Proposed changes to R&D tax incentives, requiring a certain “intensity threshold” to be met by companies, would damage Australian manufacturers, Dulux Group has said.
The Australian Financial Review reports on a presentation by Dulux Group at the Science Meets Business conference, during which the company said a proposed threshold of 1 – 2 per cent of business expenses would see Dulux receive no tax offset.
A recent review of the R&D tax incentive found the concession scheme was open to rorting, though was worth maintaining. The intensity threshold proposed – aimed at promoting “additionality” in R&D efforts – would see Dulux and other larger manufacturers miss out on a tax credit.
A spokeswoman for the company told The AFR it was “not well thought out and will damage local manufacturers such as Dulux Group who are strong R&D performers competing against global competitors”.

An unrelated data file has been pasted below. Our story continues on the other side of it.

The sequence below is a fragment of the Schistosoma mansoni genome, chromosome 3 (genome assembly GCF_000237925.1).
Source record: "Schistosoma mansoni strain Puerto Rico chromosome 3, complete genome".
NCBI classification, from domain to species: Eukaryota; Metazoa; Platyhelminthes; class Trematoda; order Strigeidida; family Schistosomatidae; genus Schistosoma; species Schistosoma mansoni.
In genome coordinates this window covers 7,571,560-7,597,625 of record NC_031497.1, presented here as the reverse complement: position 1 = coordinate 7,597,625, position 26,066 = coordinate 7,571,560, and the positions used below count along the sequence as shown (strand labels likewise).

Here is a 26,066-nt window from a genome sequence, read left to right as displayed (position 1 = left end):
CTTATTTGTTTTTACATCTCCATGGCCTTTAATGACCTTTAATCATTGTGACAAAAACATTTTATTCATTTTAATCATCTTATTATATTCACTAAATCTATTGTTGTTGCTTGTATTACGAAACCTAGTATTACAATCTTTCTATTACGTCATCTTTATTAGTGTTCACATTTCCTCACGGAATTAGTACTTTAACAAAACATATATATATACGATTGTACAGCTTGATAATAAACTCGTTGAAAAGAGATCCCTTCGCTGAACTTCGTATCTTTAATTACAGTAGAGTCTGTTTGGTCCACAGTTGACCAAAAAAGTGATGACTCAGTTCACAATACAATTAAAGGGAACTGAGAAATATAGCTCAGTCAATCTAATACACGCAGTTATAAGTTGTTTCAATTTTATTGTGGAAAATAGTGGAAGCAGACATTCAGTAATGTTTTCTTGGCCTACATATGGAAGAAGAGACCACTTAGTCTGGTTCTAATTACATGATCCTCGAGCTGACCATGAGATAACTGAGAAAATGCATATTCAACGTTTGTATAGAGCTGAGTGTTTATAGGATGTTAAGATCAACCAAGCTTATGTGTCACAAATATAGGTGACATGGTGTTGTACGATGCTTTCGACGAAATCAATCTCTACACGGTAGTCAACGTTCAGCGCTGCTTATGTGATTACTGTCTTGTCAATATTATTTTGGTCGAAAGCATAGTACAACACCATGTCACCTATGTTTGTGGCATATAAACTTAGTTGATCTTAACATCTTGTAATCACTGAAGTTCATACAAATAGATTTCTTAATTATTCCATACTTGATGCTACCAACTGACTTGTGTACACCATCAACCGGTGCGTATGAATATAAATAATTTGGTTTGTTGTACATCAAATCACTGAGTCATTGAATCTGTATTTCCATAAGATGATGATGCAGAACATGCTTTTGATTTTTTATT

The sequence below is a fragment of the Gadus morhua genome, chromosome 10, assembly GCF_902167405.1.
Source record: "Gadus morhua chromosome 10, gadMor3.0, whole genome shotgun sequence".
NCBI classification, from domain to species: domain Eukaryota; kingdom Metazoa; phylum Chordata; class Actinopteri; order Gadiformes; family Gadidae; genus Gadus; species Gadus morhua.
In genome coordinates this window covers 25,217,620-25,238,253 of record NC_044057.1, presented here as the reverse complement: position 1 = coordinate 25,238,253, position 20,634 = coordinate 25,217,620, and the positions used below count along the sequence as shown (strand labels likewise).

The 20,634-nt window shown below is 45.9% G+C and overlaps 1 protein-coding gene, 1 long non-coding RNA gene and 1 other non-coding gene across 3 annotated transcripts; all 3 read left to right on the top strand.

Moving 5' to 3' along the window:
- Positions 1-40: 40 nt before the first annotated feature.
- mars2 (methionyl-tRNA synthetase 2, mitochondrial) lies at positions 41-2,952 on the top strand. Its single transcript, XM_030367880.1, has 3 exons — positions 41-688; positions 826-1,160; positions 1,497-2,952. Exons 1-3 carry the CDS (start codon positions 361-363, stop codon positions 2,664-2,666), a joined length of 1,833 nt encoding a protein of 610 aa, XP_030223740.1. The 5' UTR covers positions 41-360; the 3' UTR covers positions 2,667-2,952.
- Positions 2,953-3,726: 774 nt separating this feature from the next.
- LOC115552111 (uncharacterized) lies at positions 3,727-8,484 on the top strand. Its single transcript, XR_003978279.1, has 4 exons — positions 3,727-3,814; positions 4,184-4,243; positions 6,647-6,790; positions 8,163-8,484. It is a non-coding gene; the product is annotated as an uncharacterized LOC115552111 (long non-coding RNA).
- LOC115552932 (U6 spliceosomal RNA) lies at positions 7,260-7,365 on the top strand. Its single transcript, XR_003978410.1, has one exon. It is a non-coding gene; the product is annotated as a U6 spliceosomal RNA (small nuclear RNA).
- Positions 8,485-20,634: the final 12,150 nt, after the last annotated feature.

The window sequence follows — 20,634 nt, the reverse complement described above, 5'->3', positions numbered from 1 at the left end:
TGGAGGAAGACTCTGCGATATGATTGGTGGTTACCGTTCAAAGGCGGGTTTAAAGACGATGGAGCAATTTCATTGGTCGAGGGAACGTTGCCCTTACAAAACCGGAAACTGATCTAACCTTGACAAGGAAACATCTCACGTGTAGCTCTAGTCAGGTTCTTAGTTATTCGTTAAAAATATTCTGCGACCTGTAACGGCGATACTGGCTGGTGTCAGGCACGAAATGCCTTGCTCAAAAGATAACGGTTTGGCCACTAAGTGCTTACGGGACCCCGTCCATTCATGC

The company employs 137 research scientists, though misses the threshold due to its size, meaning it did not reach the minimum 1 per cent level of expense.
Dulux was championed by industry Greg Hunt early in his time in the portfolio. He cited them as an example that innovation was not limited to start-ups, and visited their Melbourne site as his first trip as minister.
Other large manufacturers have warned against changes to the R&D tax regime. Cochlear chair Rick Holliday-Smith said this month that efforts to reclaim lost tax revenue through changes came at a time that other countries were doing more to encourage R&D.
“Over time we may see the loss of an increasing amount of research investments to overseas jurisdictions,” he told the company’s annual general meeting.